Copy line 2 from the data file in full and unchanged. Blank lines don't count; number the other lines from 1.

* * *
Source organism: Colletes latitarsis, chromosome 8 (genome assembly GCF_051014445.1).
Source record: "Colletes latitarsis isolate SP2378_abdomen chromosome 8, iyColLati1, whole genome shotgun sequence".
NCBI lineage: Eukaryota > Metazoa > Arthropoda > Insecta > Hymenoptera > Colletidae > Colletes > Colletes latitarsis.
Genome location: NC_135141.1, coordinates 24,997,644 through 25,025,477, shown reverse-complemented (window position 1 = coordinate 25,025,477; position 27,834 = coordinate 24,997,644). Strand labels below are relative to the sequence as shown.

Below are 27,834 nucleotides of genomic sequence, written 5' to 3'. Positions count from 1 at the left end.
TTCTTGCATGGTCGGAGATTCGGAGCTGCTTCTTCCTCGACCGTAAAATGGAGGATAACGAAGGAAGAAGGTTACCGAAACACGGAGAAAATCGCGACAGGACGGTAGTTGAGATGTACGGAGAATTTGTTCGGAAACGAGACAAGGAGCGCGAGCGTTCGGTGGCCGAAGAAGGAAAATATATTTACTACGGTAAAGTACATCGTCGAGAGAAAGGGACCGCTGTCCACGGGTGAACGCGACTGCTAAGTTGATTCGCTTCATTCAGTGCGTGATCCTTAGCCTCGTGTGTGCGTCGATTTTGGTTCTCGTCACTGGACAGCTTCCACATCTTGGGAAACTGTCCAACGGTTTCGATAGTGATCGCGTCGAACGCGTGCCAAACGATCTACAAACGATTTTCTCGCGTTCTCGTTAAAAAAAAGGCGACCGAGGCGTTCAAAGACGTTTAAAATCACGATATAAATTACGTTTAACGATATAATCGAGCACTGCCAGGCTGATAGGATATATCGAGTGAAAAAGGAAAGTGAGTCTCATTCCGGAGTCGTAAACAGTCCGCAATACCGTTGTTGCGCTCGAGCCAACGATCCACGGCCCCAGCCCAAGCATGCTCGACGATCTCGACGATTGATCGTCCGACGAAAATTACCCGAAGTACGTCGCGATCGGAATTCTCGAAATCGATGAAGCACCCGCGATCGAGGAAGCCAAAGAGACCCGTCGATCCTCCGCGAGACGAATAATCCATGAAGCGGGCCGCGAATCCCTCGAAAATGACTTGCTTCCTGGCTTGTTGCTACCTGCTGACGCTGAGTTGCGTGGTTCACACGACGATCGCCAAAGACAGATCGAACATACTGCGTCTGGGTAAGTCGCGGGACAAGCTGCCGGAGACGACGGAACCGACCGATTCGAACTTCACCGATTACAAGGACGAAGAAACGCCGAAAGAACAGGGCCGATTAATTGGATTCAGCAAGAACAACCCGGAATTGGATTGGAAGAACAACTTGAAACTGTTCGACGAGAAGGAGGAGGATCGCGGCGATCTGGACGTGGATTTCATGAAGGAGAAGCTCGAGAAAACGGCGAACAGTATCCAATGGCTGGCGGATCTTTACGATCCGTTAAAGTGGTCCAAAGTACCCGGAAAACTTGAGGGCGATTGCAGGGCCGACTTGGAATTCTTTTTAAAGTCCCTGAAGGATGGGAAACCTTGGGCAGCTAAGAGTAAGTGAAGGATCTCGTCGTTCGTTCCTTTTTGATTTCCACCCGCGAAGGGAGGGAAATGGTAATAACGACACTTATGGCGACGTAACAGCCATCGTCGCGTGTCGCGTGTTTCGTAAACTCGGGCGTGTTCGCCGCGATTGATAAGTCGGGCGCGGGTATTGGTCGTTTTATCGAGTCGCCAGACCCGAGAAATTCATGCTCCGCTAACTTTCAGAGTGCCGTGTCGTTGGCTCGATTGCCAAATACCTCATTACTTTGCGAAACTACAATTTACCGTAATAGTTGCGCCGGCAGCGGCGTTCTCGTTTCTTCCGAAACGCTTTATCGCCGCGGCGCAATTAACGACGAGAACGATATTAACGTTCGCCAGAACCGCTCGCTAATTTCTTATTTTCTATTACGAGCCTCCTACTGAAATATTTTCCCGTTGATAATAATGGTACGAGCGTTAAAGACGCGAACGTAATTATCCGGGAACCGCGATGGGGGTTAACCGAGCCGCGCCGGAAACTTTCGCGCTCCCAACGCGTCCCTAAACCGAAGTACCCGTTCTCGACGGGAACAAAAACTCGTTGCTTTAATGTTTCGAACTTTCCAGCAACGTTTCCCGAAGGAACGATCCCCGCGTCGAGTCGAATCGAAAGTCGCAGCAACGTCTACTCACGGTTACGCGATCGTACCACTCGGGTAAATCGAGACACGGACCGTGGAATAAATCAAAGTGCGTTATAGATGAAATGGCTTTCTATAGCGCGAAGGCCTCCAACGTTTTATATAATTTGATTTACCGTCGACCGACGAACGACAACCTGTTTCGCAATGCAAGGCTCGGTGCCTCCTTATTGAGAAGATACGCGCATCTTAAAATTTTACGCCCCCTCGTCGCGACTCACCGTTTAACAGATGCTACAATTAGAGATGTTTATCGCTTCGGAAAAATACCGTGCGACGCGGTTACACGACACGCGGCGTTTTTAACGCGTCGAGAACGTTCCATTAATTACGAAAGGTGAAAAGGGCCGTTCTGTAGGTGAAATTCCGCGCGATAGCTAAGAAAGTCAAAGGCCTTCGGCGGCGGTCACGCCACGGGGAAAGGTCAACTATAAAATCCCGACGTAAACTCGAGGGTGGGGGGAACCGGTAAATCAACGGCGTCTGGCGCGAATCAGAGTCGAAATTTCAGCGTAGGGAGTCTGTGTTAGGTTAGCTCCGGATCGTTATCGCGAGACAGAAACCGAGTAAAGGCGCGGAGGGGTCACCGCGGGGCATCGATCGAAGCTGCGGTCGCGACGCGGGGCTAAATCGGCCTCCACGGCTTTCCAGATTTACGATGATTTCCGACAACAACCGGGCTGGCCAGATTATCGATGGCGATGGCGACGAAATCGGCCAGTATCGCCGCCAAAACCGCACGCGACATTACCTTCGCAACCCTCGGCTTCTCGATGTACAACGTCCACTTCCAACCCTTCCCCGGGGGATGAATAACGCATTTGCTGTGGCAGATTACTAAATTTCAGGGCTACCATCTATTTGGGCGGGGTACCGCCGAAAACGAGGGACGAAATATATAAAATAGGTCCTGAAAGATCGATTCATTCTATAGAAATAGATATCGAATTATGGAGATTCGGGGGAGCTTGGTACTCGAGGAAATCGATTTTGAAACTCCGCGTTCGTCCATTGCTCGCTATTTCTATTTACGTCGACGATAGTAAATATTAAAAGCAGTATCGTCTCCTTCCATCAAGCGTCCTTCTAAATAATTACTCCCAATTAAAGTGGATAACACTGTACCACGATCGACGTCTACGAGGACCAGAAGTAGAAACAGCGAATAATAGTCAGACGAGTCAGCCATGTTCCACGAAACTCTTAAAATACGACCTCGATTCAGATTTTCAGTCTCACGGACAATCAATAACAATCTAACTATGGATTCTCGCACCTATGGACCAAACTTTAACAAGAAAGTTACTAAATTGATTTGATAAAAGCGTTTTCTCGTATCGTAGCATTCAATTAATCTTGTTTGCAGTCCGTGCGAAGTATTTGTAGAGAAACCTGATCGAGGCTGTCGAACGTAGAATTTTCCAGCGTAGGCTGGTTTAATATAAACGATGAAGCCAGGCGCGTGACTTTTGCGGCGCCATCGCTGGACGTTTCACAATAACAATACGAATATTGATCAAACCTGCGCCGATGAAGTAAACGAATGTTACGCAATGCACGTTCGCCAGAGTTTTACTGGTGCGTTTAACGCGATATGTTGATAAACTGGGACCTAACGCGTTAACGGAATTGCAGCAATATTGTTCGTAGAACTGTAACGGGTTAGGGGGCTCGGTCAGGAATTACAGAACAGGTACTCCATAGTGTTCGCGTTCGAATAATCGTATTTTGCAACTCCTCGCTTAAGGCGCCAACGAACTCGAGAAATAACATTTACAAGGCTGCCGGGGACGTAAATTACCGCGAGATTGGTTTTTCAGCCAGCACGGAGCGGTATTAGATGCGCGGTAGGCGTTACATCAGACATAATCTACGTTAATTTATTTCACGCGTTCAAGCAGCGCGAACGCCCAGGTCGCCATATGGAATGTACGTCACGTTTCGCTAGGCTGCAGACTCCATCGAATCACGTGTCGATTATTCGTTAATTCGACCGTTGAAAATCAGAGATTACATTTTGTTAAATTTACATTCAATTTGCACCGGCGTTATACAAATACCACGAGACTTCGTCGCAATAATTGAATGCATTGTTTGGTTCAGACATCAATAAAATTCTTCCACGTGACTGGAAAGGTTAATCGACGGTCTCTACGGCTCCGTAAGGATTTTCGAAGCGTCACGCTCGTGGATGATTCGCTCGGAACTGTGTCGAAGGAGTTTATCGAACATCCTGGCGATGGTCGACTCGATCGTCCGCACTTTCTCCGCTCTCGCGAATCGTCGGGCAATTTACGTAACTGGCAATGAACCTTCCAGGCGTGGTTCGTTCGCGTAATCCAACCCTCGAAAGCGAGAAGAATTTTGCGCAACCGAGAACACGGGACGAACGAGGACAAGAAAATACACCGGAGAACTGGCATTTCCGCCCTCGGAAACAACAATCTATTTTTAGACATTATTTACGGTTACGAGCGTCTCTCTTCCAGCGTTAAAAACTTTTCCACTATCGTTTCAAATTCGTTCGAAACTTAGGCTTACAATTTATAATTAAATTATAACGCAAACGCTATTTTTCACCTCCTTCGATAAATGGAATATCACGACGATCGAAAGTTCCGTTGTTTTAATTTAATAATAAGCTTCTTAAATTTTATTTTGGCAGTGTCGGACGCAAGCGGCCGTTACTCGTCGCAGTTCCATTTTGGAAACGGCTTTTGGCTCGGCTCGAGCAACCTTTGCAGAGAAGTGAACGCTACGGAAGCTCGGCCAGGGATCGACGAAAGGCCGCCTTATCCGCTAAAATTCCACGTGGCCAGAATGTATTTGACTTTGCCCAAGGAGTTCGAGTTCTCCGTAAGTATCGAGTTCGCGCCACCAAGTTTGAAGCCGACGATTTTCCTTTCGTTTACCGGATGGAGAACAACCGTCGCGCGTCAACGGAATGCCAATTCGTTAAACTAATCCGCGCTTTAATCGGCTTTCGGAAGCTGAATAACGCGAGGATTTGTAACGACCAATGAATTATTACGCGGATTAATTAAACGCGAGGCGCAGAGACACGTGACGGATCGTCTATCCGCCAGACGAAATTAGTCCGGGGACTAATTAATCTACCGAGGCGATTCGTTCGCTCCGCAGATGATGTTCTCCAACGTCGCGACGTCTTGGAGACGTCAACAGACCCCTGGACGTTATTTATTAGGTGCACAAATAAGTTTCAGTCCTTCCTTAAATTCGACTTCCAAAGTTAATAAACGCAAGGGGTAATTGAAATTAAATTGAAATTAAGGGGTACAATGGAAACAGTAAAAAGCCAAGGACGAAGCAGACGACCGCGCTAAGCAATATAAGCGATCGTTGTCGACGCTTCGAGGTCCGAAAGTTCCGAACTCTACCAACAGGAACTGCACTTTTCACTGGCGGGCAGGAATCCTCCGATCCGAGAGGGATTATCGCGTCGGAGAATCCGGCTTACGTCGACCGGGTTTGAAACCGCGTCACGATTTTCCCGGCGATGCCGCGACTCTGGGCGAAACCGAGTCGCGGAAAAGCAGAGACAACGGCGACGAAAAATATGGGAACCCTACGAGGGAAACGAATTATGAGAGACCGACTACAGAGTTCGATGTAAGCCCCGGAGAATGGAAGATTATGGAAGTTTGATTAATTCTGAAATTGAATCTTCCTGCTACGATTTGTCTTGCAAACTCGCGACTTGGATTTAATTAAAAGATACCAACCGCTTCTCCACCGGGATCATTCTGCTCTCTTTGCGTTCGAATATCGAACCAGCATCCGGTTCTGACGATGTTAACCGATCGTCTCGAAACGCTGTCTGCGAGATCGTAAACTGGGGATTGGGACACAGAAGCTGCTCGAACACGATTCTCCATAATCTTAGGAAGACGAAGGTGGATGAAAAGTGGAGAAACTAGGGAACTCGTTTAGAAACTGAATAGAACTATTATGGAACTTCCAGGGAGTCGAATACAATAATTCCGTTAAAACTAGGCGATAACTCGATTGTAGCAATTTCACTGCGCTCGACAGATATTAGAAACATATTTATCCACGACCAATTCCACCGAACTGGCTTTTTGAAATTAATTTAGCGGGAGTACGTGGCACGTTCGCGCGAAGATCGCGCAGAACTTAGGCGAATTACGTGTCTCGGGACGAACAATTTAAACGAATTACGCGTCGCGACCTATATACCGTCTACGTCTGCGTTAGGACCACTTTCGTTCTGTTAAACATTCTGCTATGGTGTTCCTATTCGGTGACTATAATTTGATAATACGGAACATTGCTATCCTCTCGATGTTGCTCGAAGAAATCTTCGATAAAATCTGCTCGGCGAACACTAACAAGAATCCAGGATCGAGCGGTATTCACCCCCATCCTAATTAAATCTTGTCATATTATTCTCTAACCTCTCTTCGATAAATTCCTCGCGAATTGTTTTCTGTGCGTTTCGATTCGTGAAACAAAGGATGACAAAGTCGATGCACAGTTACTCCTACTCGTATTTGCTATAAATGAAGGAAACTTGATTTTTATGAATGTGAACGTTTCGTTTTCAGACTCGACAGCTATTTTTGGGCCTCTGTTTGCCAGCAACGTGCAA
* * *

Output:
Source record: "Colletes latitarsis isolate SP2378_abdomen chromosome 8, iyColLati1, whole genome shotgun sequence".